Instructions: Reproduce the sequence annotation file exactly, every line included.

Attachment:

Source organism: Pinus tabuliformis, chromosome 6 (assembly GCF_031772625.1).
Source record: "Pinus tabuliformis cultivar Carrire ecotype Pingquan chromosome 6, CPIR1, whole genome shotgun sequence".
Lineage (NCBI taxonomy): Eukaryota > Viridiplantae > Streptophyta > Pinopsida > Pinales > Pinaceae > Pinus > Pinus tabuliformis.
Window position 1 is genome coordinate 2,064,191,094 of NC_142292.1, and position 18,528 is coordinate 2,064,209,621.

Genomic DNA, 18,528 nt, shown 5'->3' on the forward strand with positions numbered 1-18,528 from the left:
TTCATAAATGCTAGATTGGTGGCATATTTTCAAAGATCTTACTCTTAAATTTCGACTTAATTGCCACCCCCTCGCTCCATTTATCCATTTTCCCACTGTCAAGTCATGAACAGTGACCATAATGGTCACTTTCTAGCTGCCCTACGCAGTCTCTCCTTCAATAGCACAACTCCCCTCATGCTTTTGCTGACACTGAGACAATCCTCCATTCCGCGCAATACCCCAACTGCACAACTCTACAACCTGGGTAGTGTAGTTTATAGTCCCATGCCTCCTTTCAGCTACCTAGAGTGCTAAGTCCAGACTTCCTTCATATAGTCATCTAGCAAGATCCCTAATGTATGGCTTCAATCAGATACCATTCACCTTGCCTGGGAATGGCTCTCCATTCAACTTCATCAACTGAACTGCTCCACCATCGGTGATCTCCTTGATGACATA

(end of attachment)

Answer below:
Source organism: Pinus tabuliformis, chromosome 6 (assembly GCF_031772625.1).
Source record: "Pinus tabuliformis cultivar Carrire ecotype Pingquan chromosome 6, CPIR1, whole genome shotgun sequence".
Lineage (NCBI taxonomy): Eukaryota > Viridiplantae > Streptophyta > Pinopsida > Pinales > Pinaceae > Pinus > Pinus tabuliformis.
Window position 1 is genome coordinate 2,064,191,094 of NC_142292.1, and position 18,528 is coordinate 2,064,209,621.

Genomic DNA, 18,528 nt, shown 5'->3' on the forward strand with positions numbered 1-18,528 from the left:
TTCATAAATGCTAGATTGGTGGCATATTTTCAAAGATCTTACTCTTAAATTTCGACTTAATTGCCACCCCCTCGCTCCATTTATCCATTTTCCCACTGTCAAGTCATGAACAGTGACCATAATGGTCACTTTCTAGCTGCCCTACGCAGTCTCTCCTTCAATAGCACAACTCCCCTCATGCTTTTGCTGACACTGAGACAATCCTCCATTCCGCGCAATACCCCAACTGCACAACTCTACAACCTGGGTAGTGTAGTTTATAGTCCCATGCCTCCTTTCAGCTACCTAGAGTGCTAAGTCCAGACTTCCTTCATATAGTCATCTAGCAAGATCCCTAATGTATGGCTTCAATCAGATACCATTCACCTTGCCTGGGAATGGCTCTCCATTCAACTTCATCAACTGAACTGCTCCACCATCGGTGATCTCCTTGATGACATA